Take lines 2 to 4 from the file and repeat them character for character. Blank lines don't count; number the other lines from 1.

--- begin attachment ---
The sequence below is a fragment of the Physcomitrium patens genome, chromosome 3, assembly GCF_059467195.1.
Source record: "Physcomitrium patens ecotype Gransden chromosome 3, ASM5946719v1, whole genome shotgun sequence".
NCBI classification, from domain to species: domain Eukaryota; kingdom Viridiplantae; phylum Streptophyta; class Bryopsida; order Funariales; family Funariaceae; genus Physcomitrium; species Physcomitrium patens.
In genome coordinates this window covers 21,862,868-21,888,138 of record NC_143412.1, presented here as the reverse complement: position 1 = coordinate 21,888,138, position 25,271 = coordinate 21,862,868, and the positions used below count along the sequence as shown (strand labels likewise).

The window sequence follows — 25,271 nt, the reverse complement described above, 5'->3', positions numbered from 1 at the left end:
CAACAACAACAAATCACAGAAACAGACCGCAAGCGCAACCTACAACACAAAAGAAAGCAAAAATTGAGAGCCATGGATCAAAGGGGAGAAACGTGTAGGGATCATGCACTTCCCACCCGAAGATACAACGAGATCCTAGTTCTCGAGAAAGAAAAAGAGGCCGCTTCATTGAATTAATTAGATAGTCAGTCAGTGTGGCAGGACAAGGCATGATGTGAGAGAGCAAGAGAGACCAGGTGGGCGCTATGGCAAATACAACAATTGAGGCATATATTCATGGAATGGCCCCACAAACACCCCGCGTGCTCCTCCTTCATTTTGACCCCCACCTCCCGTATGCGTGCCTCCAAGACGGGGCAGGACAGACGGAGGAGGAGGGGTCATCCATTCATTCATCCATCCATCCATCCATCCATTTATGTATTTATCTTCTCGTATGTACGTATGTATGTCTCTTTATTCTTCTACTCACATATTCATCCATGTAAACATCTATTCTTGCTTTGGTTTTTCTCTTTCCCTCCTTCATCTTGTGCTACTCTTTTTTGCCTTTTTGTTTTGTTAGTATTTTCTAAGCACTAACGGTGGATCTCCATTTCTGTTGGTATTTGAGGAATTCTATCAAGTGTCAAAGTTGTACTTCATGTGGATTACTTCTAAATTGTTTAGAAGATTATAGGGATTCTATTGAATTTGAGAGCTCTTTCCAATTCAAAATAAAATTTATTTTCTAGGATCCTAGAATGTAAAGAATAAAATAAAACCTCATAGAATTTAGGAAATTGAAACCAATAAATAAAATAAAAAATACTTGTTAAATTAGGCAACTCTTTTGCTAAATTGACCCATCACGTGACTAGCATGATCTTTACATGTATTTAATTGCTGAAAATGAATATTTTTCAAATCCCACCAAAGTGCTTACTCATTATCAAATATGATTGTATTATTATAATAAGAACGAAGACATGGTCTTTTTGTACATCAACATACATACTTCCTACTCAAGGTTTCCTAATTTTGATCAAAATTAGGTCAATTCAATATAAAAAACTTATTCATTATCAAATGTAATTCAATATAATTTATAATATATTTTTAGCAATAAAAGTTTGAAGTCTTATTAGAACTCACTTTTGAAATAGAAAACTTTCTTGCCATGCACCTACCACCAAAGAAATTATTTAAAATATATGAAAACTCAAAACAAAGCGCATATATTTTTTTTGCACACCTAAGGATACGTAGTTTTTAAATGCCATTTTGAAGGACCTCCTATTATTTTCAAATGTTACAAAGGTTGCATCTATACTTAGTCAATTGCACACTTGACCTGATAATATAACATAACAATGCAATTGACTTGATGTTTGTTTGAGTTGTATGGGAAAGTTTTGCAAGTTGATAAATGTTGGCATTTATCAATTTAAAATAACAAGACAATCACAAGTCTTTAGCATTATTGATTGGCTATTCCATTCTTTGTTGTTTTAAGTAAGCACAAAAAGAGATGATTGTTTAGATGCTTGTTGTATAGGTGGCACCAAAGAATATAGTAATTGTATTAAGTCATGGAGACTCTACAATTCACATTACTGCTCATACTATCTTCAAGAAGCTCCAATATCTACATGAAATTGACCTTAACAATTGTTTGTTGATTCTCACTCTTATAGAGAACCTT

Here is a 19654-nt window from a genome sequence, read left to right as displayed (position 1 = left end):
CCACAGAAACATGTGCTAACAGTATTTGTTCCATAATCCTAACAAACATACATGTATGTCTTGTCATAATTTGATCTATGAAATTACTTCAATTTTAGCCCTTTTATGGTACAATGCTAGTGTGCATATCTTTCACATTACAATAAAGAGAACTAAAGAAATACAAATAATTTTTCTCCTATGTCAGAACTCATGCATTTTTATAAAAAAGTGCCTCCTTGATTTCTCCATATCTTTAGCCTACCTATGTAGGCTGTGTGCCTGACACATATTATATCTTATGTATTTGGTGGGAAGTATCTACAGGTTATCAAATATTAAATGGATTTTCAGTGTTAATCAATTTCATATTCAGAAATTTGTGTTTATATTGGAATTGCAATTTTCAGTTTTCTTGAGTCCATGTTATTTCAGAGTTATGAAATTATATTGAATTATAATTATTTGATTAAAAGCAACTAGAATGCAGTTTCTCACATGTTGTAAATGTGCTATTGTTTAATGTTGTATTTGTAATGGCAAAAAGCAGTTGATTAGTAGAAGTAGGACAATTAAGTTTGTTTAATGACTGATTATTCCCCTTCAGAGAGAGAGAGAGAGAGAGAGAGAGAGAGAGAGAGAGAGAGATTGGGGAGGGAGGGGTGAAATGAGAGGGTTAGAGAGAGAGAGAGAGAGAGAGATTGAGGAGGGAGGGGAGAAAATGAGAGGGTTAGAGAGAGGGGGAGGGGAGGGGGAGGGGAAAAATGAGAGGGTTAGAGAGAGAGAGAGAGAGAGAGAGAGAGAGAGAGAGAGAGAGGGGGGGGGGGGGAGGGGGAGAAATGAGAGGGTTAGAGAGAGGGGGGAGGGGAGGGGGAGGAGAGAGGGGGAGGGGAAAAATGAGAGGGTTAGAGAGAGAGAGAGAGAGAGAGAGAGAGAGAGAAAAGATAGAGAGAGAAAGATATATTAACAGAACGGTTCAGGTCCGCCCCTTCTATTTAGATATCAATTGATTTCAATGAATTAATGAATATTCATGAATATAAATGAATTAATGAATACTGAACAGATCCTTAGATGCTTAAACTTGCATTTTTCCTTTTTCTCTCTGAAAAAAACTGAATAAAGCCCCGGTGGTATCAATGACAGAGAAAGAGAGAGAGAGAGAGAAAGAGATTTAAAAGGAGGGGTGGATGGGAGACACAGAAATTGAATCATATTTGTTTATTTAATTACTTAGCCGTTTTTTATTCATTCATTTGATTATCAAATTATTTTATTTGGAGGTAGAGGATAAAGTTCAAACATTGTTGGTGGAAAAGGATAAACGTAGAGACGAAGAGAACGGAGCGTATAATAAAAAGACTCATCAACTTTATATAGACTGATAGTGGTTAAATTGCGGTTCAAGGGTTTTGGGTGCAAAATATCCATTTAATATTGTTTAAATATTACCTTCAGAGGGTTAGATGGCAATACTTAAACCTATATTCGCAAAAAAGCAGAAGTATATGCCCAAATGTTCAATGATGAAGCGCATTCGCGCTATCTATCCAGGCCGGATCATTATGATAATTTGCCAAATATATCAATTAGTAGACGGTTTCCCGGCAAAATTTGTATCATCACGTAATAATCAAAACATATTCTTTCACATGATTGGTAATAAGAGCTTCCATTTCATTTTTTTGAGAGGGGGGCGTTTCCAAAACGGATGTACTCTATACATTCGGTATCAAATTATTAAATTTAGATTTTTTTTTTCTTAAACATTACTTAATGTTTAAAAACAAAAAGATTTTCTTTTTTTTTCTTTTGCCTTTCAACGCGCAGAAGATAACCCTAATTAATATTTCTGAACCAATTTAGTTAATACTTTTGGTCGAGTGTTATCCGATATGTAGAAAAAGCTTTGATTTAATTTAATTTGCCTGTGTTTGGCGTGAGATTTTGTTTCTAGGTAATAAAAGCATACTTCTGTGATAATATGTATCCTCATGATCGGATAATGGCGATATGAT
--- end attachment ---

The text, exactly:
Source record: "Physcomitrium patens ecotype Gransden chromosome 3, ASM5946719v1, whole genome shotgun sequence".
NCBI classification, from domain to species: domain Eukaryota; kingdom Viridiplantae; phylum Streptophyta; class Bryopsida; order Funariales; family Funariaceae; genus Physcomitrium; species Physcomitrium patens.
In genome coordinates this window covers 21,862,868-21,888,138 of record NC_143412.1, presented here as the reverse complement: position 1 = coordinate 21,888,138, position 25,271 = coordinate 21,862,868, and the positions used below count along the sequence as shown (strand labels likewise).